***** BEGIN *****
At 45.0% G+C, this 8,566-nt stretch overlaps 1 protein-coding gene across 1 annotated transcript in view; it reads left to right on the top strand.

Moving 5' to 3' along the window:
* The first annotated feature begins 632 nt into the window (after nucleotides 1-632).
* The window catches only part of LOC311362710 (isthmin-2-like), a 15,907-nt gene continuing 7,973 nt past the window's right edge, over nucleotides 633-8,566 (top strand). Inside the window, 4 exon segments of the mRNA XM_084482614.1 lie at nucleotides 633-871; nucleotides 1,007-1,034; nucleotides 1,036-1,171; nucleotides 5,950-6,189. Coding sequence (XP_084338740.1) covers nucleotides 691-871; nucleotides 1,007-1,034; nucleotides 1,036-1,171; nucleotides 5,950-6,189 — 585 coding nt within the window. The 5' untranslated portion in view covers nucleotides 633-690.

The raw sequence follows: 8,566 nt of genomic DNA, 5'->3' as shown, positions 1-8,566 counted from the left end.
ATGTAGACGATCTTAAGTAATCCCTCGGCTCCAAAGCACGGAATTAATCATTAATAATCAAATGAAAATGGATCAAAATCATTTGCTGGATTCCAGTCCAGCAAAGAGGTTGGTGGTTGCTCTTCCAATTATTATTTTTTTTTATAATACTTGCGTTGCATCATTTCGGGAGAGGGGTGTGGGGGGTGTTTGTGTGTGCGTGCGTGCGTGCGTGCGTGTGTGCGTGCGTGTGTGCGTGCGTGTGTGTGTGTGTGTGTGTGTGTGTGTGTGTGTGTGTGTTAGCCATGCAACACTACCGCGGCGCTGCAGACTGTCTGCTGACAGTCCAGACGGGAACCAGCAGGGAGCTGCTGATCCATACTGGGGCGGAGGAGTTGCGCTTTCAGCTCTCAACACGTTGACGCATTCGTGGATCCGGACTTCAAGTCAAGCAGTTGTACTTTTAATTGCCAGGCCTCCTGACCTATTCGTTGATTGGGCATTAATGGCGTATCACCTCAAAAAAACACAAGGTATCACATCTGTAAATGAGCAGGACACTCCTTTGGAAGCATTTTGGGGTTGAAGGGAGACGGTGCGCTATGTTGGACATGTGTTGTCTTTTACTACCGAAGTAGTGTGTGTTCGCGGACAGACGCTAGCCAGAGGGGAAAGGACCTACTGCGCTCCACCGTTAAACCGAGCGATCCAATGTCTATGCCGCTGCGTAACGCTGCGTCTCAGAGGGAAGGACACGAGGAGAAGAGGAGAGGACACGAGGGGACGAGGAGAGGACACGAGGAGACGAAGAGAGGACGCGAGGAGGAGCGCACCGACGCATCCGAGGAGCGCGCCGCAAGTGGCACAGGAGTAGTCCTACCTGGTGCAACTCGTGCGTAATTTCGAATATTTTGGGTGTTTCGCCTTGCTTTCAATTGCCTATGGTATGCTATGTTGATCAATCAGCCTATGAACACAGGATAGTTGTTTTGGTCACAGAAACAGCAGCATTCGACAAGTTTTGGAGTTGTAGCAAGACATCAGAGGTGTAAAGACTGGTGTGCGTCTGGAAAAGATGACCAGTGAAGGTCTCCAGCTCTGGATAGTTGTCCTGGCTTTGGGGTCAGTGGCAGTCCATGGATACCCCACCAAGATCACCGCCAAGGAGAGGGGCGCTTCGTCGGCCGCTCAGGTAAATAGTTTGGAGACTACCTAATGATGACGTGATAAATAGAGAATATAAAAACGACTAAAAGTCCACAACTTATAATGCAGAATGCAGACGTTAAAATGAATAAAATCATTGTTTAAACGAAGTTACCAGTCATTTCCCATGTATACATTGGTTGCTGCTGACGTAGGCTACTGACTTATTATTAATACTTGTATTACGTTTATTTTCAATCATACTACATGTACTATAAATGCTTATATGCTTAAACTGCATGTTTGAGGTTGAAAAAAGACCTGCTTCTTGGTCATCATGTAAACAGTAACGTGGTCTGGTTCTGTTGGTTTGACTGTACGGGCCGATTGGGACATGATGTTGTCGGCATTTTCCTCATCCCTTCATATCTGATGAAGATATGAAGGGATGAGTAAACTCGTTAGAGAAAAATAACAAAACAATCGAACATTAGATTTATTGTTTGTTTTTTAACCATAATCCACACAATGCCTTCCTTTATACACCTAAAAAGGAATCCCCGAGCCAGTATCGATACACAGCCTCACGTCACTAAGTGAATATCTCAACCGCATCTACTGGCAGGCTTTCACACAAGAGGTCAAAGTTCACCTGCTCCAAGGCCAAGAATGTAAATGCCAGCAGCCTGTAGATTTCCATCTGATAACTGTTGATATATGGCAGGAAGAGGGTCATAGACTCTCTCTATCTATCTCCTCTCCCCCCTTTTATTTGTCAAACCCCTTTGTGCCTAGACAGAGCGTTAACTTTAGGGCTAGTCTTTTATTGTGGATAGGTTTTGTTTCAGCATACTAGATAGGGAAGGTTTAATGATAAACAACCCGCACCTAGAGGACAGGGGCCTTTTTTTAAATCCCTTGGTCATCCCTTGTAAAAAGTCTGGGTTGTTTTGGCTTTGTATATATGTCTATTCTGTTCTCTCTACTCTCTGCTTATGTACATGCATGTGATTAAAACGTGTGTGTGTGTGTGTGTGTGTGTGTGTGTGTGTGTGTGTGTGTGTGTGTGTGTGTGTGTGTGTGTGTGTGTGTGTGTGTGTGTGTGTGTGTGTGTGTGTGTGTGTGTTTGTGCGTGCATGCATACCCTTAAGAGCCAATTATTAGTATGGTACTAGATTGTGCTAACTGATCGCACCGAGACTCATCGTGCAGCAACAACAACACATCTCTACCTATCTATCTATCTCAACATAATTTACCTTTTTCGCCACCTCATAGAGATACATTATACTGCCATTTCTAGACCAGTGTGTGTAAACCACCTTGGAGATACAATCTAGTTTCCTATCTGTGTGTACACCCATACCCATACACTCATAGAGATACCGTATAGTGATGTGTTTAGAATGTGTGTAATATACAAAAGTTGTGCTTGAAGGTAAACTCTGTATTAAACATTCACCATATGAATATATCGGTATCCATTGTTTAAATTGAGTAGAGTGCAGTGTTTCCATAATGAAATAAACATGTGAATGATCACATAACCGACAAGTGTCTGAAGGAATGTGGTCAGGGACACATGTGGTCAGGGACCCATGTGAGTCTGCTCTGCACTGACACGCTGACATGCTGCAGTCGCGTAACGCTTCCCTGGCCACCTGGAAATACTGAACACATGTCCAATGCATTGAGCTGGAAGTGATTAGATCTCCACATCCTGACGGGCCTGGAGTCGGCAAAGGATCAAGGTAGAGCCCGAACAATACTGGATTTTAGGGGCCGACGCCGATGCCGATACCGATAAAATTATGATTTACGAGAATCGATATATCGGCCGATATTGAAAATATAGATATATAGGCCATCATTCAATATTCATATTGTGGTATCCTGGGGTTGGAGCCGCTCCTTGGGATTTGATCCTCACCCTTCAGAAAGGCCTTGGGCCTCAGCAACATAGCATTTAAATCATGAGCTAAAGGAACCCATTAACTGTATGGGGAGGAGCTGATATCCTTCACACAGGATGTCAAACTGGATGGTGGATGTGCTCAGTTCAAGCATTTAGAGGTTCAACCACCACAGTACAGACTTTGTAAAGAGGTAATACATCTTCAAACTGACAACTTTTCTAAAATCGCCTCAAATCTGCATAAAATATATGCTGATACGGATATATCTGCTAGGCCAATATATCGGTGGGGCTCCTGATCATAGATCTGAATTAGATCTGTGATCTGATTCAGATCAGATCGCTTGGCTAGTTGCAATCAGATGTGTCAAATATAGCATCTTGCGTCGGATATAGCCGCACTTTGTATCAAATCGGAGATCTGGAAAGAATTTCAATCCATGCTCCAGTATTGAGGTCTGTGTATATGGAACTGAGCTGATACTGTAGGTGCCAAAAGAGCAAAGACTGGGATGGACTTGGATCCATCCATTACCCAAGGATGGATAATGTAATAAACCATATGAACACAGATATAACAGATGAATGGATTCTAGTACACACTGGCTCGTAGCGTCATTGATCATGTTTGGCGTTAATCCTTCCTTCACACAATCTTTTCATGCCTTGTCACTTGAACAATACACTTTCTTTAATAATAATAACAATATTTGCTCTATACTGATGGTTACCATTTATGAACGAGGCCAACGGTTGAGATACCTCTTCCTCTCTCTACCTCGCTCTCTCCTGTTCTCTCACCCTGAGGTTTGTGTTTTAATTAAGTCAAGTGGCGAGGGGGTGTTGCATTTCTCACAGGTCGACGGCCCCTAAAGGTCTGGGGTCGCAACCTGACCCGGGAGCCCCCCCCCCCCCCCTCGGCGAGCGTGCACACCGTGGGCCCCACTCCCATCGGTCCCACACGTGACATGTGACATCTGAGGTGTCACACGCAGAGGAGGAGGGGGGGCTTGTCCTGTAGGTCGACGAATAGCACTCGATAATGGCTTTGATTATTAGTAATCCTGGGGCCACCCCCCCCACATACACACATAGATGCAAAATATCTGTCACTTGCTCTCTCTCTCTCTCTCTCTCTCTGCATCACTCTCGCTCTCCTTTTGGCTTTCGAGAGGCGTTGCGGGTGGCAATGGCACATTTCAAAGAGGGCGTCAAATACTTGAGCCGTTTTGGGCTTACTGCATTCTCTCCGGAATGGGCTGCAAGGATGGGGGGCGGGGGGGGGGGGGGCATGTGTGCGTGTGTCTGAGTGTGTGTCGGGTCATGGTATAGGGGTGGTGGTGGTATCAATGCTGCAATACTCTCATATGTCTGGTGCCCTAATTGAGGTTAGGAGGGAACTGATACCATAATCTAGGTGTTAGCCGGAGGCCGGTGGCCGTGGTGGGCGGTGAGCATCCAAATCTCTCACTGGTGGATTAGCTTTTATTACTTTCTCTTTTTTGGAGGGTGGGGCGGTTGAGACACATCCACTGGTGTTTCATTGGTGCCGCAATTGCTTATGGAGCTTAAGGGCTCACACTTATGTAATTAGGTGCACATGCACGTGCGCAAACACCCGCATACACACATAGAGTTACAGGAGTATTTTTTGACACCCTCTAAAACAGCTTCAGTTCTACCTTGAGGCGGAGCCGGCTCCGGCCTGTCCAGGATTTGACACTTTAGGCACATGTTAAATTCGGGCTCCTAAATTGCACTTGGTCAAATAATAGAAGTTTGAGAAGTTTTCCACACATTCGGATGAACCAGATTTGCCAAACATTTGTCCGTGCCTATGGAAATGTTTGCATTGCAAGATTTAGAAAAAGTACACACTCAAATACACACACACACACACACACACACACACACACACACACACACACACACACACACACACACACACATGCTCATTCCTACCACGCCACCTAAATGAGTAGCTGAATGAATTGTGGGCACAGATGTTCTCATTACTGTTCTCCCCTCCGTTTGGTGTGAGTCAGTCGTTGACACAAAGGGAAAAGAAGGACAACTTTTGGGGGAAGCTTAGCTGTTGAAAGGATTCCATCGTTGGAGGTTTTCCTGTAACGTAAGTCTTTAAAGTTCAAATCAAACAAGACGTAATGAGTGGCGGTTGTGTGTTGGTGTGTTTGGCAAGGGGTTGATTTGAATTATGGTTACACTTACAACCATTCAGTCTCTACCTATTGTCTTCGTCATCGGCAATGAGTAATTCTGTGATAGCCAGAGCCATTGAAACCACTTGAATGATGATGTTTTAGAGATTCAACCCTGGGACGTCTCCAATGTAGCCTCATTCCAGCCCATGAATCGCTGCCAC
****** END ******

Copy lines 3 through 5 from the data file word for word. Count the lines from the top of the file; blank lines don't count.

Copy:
* The first annotated feature begins 632 nt into the window (after nucleotides 1-632).
* The window catches only part of LOC311362710 (isthmin-2-like), a 15,907-nt gene continuing 7,973 nt past the window's right edge, over nucleotides 633-8,566 (top strand). Inside the window, 4 exon segments of the mRNA XM_084482614.1 lie at nucleotides 633-871; nucleotides 1,007-1,034; nucleotides 1,036-1,171; nucleotides 5,950-6,189. Coding sequence (XP_084338740.1) covers nucleotides 691-871; nucleotides 1,007-1,034; nucleotides 1,036-1,171; nucleotides 5,950-6,189 — 585 coding nt within the window. The 5' untranslated portion in view covers nucleotides 633-690.

The raw sequence follows: 8,566 nt of genomic DNA, 5'->3' as shown, positions 1-8,566 counted from the left end.